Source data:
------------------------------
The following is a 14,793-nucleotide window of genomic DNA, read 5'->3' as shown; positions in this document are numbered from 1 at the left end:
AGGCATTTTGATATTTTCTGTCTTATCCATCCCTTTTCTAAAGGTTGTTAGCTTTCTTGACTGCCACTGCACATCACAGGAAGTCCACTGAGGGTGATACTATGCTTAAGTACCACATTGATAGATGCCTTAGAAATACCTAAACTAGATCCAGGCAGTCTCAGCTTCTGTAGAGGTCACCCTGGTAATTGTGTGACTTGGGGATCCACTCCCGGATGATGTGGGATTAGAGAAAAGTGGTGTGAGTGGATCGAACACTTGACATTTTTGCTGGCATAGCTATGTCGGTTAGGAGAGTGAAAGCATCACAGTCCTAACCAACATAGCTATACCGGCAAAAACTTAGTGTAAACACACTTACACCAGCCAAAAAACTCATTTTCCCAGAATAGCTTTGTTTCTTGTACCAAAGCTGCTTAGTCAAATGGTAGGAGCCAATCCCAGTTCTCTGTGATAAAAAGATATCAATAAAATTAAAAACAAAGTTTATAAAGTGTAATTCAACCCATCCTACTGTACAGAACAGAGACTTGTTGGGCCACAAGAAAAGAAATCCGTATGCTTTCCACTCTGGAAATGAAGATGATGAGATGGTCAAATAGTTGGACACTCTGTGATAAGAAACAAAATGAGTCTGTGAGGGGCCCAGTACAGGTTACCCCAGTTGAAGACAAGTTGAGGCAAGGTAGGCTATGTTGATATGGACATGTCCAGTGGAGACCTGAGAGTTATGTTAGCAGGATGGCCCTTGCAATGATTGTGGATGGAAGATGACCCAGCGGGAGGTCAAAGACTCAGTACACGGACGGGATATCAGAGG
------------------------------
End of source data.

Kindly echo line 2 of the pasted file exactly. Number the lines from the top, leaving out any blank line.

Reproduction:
AGGCATTTTGATATTTTCTGTCTTATCCATCCCTTTTCTAAAGGTTGTTAGCTTTCTTGACTGCCACTGCACATCACAGGAAGTCCACTGAGGGTGATACTATGCTTAAGTACCACATTGATAGATGCCTTAGAAATACCTAAACTAGATCCAGGCAGTCTCAGCTTCTGTAGAGGTCACCCTGGTAATTGTGTGACTTGGGGATCCACTCCCGGATGATGTGGGATTAGAGAAAAGTGGTGTGAGTGGATCGAACACTTGACATTTTTGCTGGCATAGCTATGTCGGTTAGGAGAGTGAAAGCATCACAGTCCTAACCAACATAGCTATACCGGCAAAAACTTAGTGTAAACACACTTACACCAGCCAAAAAACTCATTTTCCCAGAATAGCTTTGTTTCTTGTACCAAAGCTGCTTAGTCAAATGGTAGGAGCCAATCCCAGTTCTCTGTGATAAAAAGATATCAATAAAATTAAAAACAAAGTTTATAAAGTGTAATTCAACCCATCCTACTGTACAGAACAGAGACTTGTTGGGCCACAAGAAAAGAAATCCGTATGCTTTCCACTCTGGAAATGAAGATGATGAGATGGTCAAATAGTTGGACACTCTGTGATAAGAAACAAAATGAGTCTGTGAGGGGCCCAGTACAGGTTACCCCAGTTGAAGACAAGTTGAGGCAAGGTAGGCTATGTTGATATGGACATGTCCAGTGGAGACCTGAGAGTTATGTTAGCAGGATGGCCCTTGCAATGATTGTGGATGGAAGATGACCCAGCGGGAGGTCAAAGACTCAGTACACGGACGGGATATCAGAGG